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Old school LED light show

programmable_lightshow

Building LED arrays that can display all sorts of different patterns is pretty easy these days. Hook up an Arduino, do some charlieplexing, and off you go. When [Viktor] was younger he didn’t have all those fancy schmancy microcontrollers and circuit simulation software you kids have these days. In fact, last we heard, he had to walk to school uphill both ways – in the snow.

That didn’t stop him from building this gem of a project back in 1987. His LED chaser/light show does not use any microcontrollers at all, rather it relies on an EPROM to store predefined display programs. A series of switches are installed on the front of the flasher, allowing him to easily switch between the programs, and a pot is mounted to the front of the device to control the speed of the LEDs.

His light show is pretty slick, even for a project built over 20 years ago. Sometimes you just can’t beat a good, old-school hack.

Continue reading for a video demonstration of [Viktor's] programmable light show.

Comments

  1. Jac Goudsmit says:

    What?

    No 555?

    (Imitating “You built a time machine… out of a DeLorean???”) you used two transistors… to generate a clock pulse???

    Nice job!

  2. Douglas says:

    @Jac Ever heard of an Multivibrator?! I made one of those on a PCB in 1st year university.

  3. Erik says:

    I like this, but after reading the description I could already imagine the circuit diagram. So I guess the kids these days still can understand somewhat older (but very elegant) techniques haha.

  4. biozz says:

    pffft this article is like 33 years old
    kidding
    i love the mid transistor age!

  5. haybales says:

    all you guys are smalltime, i made my own transistors to make a multivibrator.

  6. GCL says:

    @all
    Not bad at all. Not at all. However that EPROM should really be wearing something opaque. A square of black electrical tape for example, or even a foil write protect tab, (remember them?) would also work the same as the tape.

    The reason is that the UV components of an ordinary fluorescent light can cause that device to erase. But slowly, it takes about one to two weeks to slowly erase that way, the same as from the ordinary sun.

  7. Erik Johnson says:

    Cool, I’m using a similar method using a counter IC and a flash chip instead – no uC. However, my clock source is a 555 haha.

  8. gdogg says:

    @GCL: I’m sure if it’s worked for over 24 years there’s not too much to worry about now.

  9. GCL says:

    @gdogg
    Perhaps. But the one shown above isn’t wearing a cover. Perhaps it was put together simply for showing us the entire idea…..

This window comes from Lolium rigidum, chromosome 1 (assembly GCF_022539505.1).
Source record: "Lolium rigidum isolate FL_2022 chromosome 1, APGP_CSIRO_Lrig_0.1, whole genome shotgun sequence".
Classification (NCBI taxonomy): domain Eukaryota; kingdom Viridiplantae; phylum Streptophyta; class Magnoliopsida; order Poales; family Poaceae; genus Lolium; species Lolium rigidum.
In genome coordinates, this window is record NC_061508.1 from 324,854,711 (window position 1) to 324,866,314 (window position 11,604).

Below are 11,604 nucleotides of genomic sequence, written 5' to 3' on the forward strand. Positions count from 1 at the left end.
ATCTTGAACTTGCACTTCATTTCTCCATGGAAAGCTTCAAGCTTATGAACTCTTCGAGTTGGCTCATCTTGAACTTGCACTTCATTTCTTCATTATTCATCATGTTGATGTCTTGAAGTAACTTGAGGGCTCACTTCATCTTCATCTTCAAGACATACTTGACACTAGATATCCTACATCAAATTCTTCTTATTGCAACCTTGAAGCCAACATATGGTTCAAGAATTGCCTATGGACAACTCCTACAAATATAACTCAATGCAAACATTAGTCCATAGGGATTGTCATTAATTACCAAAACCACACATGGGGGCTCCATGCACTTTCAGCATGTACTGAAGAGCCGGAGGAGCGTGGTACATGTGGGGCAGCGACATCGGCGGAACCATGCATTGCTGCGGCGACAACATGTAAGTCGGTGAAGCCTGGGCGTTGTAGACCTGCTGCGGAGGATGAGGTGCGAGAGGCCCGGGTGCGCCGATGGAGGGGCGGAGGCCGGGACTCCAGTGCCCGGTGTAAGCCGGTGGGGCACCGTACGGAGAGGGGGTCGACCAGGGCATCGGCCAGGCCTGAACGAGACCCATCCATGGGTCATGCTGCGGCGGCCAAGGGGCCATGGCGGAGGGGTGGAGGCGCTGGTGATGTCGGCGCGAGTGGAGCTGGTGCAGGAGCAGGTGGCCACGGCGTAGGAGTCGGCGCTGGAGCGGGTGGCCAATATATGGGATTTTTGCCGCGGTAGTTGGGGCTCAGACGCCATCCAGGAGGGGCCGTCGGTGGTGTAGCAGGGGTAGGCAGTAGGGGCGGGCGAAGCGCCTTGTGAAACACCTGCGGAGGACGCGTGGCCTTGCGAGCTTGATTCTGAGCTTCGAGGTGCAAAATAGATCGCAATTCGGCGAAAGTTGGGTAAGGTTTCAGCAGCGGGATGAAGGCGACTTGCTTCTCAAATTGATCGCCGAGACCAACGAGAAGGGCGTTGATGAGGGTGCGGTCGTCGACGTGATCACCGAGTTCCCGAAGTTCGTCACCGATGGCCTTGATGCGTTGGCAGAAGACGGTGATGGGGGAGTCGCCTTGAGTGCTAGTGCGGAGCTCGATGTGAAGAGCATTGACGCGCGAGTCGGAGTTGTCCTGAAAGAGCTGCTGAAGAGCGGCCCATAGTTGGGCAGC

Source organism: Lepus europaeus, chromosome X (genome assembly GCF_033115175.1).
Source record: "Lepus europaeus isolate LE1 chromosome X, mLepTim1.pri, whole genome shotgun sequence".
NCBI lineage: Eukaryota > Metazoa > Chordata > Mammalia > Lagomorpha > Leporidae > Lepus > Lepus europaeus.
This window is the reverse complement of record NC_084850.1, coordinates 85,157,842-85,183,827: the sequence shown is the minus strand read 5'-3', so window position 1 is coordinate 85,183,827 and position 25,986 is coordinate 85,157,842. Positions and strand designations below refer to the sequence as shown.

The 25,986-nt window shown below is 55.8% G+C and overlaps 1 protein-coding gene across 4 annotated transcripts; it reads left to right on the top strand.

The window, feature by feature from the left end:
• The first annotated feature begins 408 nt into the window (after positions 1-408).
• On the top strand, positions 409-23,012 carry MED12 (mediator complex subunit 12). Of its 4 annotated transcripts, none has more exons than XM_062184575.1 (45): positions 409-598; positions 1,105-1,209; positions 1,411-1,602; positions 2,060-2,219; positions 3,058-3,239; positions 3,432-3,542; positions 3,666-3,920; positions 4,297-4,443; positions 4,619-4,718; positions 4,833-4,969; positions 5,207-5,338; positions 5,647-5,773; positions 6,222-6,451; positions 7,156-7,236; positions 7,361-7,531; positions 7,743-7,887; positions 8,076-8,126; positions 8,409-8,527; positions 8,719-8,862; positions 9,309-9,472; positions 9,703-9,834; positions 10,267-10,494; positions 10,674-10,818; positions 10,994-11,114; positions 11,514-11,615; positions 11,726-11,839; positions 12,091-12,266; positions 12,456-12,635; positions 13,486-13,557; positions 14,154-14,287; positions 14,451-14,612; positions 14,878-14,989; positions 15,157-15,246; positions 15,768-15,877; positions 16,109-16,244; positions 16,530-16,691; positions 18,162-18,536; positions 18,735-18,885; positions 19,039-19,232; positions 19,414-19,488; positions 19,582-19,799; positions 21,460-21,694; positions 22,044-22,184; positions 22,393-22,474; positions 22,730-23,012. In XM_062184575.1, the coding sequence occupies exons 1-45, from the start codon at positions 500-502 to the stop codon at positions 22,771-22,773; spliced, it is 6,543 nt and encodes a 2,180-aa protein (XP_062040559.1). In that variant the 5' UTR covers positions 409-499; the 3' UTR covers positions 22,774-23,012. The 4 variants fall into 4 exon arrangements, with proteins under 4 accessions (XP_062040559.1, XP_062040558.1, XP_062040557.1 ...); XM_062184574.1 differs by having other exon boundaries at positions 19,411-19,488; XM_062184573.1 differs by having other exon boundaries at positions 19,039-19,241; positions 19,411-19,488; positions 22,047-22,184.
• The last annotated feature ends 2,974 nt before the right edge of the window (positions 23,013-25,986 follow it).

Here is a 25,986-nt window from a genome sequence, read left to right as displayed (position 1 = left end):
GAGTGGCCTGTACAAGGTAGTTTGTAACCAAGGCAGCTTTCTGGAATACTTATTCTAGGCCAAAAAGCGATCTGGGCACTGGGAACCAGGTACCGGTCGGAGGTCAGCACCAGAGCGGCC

10. Andy Goth says:

    Just last night I built a little LED light show on my breadboard using 7400′s and (of course) a 555. It has two switches, one to select the speed and one to select the movement direction. There are twenty LEDs, not counting the power indicator. Fun fun fun! I’ll post photos later.

  11. dcroy says:

    built that for a lab assignment a few years back

  12. Jeditalian says:

    DIP SWITCH!
    come on, man, that deserved some Knight Rider music.. amirite?

  13. Max says:

    Anecdote has it that back in high school (about the same “era” this thing was made) someone put together a very complex machine using a Z80 CPU – and of course, an EPROM. Which worked amazingly well, until the kid got some publicity and someone took some pictures of the thing. Using a flash. With the EPROM uncovered. After which the CPU started glitching and crashing like hell… ;)

  14. holly_smoke says:

    Reminds me of this:

    http://hackaday.com/2011/02/09/animating-an-led-matrix-without-a-microcontroller/

    Posted less than a month ago…

  15. svofski says:

    Kudos for not using a 555!

  16. fartface says:

    Remember kids, if you can blink LED’s you can “blink” Mosfets and do this with 5000 watts of stage lighting.

    Most DYI DJ lighting setups are lame as hell and need some flair like this.

  17. chango says:

    Kids, let me tell you a story about look-up tables in PROMs…

  18. svofski says:

    mmm PRONs

  19. Andy Goth says:

    Photo posted: http://www.facebook.com/photo.php?pid=6302360&l=d36e35bff4&id=752588531

    Part list: 555, 7400, 7408, 7474, 7486, two 10-segment LED bar graphs, LED power indicator, two SPDT switches, two capacitors and ten resistors (values to taste), wires, 5V power supply.

  20. Andy Goth says:

    ps. The “Download” link on that page will give you a much higher resolution image clearly showing all the individual wires. Facebook used to say “Download in High Resolution”, but I guess they become afraid that the large number of syllables in “Resolution” would scare away their users.

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